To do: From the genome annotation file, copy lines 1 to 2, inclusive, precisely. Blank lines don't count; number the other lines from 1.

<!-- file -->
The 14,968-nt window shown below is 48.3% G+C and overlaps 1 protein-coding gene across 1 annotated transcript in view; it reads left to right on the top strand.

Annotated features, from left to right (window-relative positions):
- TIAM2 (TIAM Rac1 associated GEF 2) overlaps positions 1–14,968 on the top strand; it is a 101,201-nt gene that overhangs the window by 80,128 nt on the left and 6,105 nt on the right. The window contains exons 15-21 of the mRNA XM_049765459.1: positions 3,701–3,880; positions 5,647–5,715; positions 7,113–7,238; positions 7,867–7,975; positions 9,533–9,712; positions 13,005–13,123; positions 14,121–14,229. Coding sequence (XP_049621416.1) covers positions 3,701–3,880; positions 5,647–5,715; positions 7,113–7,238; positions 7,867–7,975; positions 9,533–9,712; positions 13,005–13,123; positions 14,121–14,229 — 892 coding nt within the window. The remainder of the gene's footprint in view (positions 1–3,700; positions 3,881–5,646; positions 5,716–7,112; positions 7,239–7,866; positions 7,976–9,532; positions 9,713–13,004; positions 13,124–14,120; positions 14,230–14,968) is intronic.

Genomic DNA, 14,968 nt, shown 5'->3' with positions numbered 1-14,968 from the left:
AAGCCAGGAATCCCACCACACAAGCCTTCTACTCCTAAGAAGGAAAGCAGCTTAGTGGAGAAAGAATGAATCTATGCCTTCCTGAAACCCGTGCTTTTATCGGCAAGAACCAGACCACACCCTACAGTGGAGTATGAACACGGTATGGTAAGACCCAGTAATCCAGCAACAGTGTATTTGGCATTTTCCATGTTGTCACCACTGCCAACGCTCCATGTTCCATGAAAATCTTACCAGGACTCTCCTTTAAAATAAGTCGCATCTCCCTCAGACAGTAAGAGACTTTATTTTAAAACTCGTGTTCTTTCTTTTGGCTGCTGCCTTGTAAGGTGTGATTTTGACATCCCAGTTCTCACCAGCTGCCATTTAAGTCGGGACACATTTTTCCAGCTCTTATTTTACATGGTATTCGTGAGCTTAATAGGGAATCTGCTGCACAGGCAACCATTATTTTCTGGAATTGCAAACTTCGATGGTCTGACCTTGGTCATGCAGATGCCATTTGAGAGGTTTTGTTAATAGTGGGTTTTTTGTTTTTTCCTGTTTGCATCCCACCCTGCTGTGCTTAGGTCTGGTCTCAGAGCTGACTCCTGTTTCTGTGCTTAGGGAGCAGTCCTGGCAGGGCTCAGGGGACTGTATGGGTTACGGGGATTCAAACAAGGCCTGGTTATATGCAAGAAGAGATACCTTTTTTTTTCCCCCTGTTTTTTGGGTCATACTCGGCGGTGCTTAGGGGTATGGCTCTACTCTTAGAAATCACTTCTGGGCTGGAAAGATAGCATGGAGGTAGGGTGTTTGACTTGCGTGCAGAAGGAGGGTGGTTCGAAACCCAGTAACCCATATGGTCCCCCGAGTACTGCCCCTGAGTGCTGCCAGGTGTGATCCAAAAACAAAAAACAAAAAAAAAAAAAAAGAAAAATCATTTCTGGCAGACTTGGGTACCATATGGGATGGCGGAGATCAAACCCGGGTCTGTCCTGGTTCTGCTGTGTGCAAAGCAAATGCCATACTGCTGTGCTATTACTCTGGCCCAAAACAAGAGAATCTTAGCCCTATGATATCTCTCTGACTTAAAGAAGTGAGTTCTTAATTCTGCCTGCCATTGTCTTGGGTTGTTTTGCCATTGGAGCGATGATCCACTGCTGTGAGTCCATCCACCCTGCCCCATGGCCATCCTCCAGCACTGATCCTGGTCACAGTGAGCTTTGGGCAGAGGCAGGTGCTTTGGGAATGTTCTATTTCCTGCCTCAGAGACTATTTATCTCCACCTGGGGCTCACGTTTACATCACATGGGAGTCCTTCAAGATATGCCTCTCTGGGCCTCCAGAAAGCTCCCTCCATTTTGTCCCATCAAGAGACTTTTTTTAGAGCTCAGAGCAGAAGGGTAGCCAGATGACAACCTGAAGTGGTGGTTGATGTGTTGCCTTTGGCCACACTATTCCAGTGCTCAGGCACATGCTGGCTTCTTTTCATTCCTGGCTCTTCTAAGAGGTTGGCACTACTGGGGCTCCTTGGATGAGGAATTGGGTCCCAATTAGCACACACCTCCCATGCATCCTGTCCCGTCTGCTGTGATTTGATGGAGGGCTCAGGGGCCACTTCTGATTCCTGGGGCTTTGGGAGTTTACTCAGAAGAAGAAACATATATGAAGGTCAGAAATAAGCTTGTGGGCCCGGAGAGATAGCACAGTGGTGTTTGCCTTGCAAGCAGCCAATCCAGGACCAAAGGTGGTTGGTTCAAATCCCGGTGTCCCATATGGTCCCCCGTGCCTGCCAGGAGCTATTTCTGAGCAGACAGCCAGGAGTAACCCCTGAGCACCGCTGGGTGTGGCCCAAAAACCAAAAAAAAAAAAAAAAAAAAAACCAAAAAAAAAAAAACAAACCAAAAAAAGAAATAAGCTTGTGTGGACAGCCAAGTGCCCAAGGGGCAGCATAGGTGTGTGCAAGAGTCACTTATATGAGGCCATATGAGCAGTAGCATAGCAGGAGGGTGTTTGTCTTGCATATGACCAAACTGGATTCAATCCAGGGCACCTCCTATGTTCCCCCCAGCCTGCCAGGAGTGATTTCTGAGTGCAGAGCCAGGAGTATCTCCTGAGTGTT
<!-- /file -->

The 14,968-nt window shown below is 48.3% G+C and overlaps 1 protein-coding gene across 1 annotated transcript in view; it reads left to right on the top strand.

Annotated features, from left to right (window-relative positions):